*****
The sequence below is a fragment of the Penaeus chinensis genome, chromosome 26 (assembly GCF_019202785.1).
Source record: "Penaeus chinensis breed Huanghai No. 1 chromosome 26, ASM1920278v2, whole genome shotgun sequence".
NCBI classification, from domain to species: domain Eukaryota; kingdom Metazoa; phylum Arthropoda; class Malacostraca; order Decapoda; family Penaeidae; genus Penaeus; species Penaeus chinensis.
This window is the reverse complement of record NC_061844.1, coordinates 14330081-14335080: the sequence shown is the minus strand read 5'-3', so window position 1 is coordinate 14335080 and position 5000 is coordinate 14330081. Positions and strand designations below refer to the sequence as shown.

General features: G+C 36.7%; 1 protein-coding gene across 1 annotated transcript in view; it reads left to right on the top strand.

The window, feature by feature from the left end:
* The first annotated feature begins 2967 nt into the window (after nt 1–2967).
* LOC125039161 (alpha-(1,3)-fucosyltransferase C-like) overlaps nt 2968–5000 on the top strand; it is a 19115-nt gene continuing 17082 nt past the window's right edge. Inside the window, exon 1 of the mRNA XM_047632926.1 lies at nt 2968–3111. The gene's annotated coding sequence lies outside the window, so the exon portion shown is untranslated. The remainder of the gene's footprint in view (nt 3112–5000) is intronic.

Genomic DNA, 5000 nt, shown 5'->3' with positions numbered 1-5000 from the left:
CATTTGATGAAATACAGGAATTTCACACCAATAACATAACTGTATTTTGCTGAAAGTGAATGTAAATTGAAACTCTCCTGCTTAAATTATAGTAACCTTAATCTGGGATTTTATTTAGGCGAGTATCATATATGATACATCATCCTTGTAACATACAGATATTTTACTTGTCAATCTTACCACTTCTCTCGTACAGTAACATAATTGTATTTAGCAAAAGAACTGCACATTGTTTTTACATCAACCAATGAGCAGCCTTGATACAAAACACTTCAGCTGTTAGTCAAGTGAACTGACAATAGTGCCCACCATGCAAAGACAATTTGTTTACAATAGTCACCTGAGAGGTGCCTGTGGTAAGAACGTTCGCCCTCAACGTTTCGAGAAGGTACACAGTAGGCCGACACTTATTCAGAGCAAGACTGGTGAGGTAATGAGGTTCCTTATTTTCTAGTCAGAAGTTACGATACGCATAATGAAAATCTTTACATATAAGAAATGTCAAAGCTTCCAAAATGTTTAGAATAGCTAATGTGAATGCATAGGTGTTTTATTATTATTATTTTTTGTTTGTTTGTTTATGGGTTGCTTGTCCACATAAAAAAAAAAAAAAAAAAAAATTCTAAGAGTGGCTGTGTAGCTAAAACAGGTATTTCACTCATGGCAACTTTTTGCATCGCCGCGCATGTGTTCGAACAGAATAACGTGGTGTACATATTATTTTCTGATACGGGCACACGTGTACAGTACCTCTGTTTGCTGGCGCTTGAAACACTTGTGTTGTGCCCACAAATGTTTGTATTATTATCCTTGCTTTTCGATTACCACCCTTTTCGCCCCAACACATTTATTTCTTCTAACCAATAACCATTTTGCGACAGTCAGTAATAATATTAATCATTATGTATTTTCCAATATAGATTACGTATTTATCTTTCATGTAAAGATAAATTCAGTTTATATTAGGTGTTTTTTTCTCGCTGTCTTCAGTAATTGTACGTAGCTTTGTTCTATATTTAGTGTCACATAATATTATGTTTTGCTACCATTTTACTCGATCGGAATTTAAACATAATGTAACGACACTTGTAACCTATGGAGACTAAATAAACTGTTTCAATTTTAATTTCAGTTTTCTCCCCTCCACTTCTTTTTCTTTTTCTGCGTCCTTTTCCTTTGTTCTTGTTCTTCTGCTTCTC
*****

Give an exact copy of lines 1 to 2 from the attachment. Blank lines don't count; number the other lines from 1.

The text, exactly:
The sequence below is a fragment of the Penaeus chinensis genome, chromosome 26 (assembly GCF_019202785.1).
Source record: "Penaeus chinensis breed Huanghai No. 1 chromosome 26, ASM1920278v2, whole genome shotgun sequence".